By Mike Splaine, Splaine Consulting
June 1, 2021
Erin Long, Administration for Community Living (ACL) Office of Supportive and Caregiver Services
Amber Hoon, Tribal Dementia Program Director at Great Lakes Inter-Tribal Council
Part of the reality in Indian Country is that public health approaches to address Alzheimer’s and dementia aren’t always provided by traditional public health entities. One recent example is the Administration for Community Living (ACL) Alzheimer Disease Program Initiative (ADPI) which late last year funded four tribal entities to “provide information and tools to help older adults with dementia and their caregivers anticipate and respond to ties to challenges that typically arise during the course of dementia.” This, one of eight strategies identified in the Road Map for Indian Country (p. 21.).
Tribal ADPI grants awarded in 2020 include:
- Absentee Shawnee Tribe Of Oklahoma (OK)
- Aleutian Pribilof Islands Association, Inc. (AK)
- Great Lakes Inter-Tribal Council (WI)
- Spirit Lake Tribe (ND)
New grantees are required to dedicate a portion of their funds to direct services. By year three, all grantees must devote 45% of grant funding toward direct service programming. Direct services include, but are not limited to, delivery of home and community-based dementia-specific evidence-based and evidence-informed interventions and dementia education and training programs. ACL’s technical assistance center offers a list of programs used in past projects. Additionally, ACL has issued a new funding announcement to support Dementia Capability in Indian Country and applications are due on July 19th.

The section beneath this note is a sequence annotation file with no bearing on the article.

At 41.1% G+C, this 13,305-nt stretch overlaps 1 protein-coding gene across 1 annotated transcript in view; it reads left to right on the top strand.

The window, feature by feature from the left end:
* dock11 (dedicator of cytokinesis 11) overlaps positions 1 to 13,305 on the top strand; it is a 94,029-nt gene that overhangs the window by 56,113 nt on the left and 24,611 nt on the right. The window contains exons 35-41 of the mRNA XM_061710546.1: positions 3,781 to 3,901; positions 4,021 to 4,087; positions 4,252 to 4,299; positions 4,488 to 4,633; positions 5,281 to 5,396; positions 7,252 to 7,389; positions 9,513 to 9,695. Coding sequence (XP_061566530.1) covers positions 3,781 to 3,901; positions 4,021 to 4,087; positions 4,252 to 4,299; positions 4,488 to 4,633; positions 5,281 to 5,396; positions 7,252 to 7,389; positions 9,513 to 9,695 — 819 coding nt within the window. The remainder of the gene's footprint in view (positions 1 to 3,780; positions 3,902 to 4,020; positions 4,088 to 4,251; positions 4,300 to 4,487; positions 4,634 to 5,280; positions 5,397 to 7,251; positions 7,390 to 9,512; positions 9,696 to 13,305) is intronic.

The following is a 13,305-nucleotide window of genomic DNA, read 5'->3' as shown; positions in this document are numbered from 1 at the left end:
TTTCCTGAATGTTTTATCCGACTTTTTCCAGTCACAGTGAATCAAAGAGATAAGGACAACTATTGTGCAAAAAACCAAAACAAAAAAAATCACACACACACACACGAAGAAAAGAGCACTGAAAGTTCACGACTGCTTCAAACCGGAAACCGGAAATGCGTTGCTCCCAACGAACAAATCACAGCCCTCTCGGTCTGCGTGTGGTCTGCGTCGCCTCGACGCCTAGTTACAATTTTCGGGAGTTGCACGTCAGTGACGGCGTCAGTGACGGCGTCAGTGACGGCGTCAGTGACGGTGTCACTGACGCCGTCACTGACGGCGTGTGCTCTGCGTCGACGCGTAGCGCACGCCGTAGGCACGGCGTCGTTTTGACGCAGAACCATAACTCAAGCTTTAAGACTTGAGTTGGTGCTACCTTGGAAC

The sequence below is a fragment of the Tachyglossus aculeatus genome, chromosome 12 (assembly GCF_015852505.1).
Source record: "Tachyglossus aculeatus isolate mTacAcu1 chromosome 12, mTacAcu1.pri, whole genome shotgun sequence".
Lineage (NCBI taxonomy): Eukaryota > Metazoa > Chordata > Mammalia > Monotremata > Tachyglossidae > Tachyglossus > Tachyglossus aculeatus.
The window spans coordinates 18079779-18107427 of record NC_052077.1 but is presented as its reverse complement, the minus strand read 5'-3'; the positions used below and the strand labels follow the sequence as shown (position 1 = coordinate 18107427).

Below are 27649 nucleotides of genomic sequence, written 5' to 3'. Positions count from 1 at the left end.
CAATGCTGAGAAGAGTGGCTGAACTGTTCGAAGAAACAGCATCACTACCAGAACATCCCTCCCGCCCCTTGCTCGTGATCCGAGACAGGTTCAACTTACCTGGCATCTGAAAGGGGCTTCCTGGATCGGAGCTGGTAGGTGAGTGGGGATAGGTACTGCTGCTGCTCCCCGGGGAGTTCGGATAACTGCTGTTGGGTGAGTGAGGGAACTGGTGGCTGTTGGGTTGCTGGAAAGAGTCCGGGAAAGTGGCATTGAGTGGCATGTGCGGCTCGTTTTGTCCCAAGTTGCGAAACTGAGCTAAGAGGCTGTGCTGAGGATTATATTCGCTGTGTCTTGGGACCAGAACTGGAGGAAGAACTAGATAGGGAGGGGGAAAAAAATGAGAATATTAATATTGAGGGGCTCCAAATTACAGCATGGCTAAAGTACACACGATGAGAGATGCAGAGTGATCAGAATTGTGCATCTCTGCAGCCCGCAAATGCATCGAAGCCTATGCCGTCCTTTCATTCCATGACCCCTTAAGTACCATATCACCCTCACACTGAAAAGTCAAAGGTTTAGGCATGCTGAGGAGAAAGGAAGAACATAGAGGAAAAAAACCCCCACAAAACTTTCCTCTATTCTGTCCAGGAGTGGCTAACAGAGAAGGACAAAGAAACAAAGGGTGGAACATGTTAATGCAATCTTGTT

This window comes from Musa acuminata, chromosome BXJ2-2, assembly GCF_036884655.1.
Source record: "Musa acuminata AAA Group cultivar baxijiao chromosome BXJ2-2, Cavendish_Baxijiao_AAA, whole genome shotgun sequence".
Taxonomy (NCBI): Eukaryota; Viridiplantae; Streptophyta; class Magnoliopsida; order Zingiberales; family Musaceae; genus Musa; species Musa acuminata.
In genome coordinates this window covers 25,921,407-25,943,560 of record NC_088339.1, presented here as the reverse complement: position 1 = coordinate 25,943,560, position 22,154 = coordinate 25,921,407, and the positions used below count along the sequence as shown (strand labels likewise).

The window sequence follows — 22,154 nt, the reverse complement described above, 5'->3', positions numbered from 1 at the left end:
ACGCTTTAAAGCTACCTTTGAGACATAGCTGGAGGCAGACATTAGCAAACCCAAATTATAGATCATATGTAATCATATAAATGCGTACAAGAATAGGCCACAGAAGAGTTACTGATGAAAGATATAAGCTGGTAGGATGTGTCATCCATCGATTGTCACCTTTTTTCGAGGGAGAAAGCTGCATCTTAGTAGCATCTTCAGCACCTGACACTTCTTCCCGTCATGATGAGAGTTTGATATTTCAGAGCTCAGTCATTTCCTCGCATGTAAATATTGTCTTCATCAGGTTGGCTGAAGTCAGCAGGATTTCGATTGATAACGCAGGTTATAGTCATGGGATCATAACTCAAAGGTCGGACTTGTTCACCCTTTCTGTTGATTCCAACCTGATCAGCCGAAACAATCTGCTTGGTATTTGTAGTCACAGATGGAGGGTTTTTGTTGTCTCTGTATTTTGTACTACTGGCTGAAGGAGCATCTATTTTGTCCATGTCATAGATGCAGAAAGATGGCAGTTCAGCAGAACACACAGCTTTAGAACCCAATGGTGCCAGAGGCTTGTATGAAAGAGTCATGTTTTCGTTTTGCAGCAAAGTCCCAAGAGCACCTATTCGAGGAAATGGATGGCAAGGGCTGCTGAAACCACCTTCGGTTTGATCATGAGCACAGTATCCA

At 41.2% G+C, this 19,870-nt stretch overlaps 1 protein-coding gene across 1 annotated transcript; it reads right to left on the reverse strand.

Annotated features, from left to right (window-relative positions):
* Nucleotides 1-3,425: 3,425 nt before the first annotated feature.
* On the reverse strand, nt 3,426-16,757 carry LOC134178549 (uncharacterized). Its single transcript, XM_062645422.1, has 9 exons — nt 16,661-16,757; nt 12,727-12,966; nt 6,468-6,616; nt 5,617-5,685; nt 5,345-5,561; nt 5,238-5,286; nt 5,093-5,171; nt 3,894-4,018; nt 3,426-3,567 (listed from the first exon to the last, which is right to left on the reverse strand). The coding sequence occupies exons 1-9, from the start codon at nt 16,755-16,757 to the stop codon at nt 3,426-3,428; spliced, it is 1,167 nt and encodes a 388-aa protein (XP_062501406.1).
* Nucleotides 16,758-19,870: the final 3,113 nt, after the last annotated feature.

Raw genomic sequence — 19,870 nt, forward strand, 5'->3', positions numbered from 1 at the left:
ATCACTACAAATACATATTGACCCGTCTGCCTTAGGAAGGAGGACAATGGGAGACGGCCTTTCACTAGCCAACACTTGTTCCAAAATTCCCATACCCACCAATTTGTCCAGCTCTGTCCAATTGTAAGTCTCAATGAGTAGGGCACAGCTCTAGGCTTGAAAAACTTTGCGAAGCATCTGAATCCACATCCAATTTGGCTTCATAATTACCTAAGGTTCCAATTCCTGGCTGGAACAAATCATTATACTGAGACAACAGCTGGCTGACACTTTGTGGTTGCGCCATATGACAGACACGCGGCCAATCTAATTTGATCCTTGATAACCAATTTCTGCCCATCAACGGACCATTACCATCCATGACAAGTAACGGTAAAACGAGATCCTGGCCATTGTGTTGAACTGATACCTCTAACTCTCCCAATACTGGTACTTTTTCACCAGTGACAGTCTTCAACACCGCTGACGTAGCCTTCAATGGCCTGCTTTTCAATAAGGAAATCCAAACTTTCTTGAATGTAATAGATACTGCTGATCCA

According to Erin Long from ACL Office of Supportive and Caregiver Services, “A tribally tailored funding announcement made it somewhat easier for tribes with little previous in dementia issues to apply, and we have done the same with this year’s request for proposals.” The Dementia Capability in Indian Country program is intended to support federally recognized tribes, tribal organizations, or consortiums representing federally recognized tribes. Cooperative agreements are for three years for up to $750,000 plus grantees receive significant planning and technical assistance.
Amber Hoon is the Tribal Dementia Program Director at Great Lakes Inter-Tribal Council (GLITC) in Wisconsin, one of the four initial grantees. “We’re early into the work but can see there is a real need and great desire to support persons with dementia in the community, so the themes of this project are getting traction while we are making our work plan final.”
First grants were made seven months ago, and as with everything else, COVID -19 challenges slows progress. “Social isolation has really taken a toll on our Elders, including their thinking skills, which is a new added layer of worry.” She further commented, “when we shift education and support activities to computer-based/online, it comes with challenges of rural access to broadband and extra costs.”
Hoon’s project plan includes training, education, and support for five tribal dementia capability specialists (DCS) and other tribal aging service staff from six tribal partners. Activities include staff training on the Savvy Caregiver for Indian Country curriculum, adaptation of training resources for tribal DCS for cultural relevance, and an outreach and awareness campaign designed to reach a wide range of community agencies and partners. To learn more about the GLITC project, contact Hoon at firstname.lastname@example.org.